InitDialog() method is where I read my stored values and the
OnDestroy() method is where I do the writing.
Open up the .cpp file for the class that you have selected. At the top of this file (outside of any class definitions), paste the declaration of the
CWinApp object we just copied, and make it an extern variable, just like this (obviously,
CYourApplication will be whatever type your application variable is):
extern CYourApplication theApp;
Once you’ve declared this variable to be an
extern, you can begin reading and writing values. Before we discuss how, let’s first take a look at how keys are stored. We already know what registry branch we have access to, but what structure gets used within that branch? It’s actually quite simple:
\<Section Name>\<Entry Name>
Think of the section as being a folder, and think of the entry name as being a file in that folder. Using this analogy, envisioning the structure of the registry is easy. Sections are merely a way to organize your entries, and they don’t have to be used (read on to find out how and why). But they make things nice and neat, so it’s good practice to use them. To write or read some values, use code similar to the following:
// Code to write some values // Usually occurs right before the application exits theApp.WriteProfileInt("", "Keep On Top", m_KeepOnTop); theApp.WriteProfileString("Files", "Last Saved", m_LSFile); // Code to read some values // Usually occurs right after the application starts m_KeepOnTop = theApp.GetProfileInt("", "Keep On Top", 0); m_LSFile = theApp.GetProfileString("Files", "Last Saved", "");
Understanding the Code
These lines of code deserve an explanation. Each of these functions take 3 parameters:
- Points to a null-terminated string that contains the section name.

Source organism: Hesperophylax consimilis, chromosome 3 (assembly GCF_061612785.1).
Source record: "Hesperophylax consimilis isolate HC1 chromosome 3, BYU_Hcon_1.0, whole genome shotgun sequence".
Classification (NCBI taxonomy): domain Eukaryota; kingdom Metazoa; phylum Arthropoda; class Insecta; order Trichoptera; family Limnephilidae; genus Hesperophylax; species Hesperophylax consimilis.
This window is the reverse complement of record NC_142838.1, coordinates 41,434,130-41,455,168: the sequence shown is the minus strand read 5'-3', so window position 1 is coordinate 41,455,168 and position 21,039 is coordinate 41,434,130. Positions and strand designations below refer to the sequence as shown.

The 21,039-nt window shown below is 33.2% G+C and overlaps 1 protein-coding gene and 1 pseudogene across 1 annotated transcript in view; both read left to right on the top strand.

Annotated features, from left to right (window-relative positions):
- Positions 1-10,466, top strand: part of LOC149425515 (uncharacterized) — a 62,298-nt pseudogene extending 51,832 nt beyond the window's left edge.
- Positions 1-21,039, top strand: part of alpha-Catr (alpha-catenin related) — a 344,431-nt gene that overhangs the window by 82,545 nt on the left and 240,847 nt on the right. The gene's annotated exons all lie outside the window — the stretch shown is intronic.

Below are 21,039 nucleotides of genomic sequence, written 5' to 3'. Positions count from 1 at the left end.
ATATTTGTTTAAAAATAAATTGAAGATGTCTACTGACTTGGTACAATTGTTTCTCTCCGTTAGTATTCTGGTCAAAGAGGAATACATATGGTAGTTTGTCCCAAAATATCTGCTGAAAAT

- Points to a null-terminated string that contains the entry name.
- The default value of the entry (if reading), or the value to store for the entry (if writing).
So, as you can see from my example code, the section name can be empty ("") or it can point to a name you specify ("Files"). If you decide to use an empty section value, the registry entries you write to will appear in the branch specified by:
The entry name can be whatever you want it to be, but it is strongly recommended that you make it readable, so that users of your program can edit the registry values manually should they so desire.
The context of the third parameter in the functions mentioned above changes between reading and writing values. If you are writing a value, this third parameter is the variable name that contains the value to be written. Conversely, if you are reading a value, the third parameter specifies the default value to use should the key not already exist. This is an incredibly handy way to initialize program settings after a user installs your application for the first time. Also note that, when reading values, the return value of the
GetProfileXXXXX() calls is the value of the entry that was read.
As you can see, Windows registry access on an application level isn’t a difficult task. Accessing other areas of the registry is a little more involved, however, and I cover that very topic in my advanced registry article.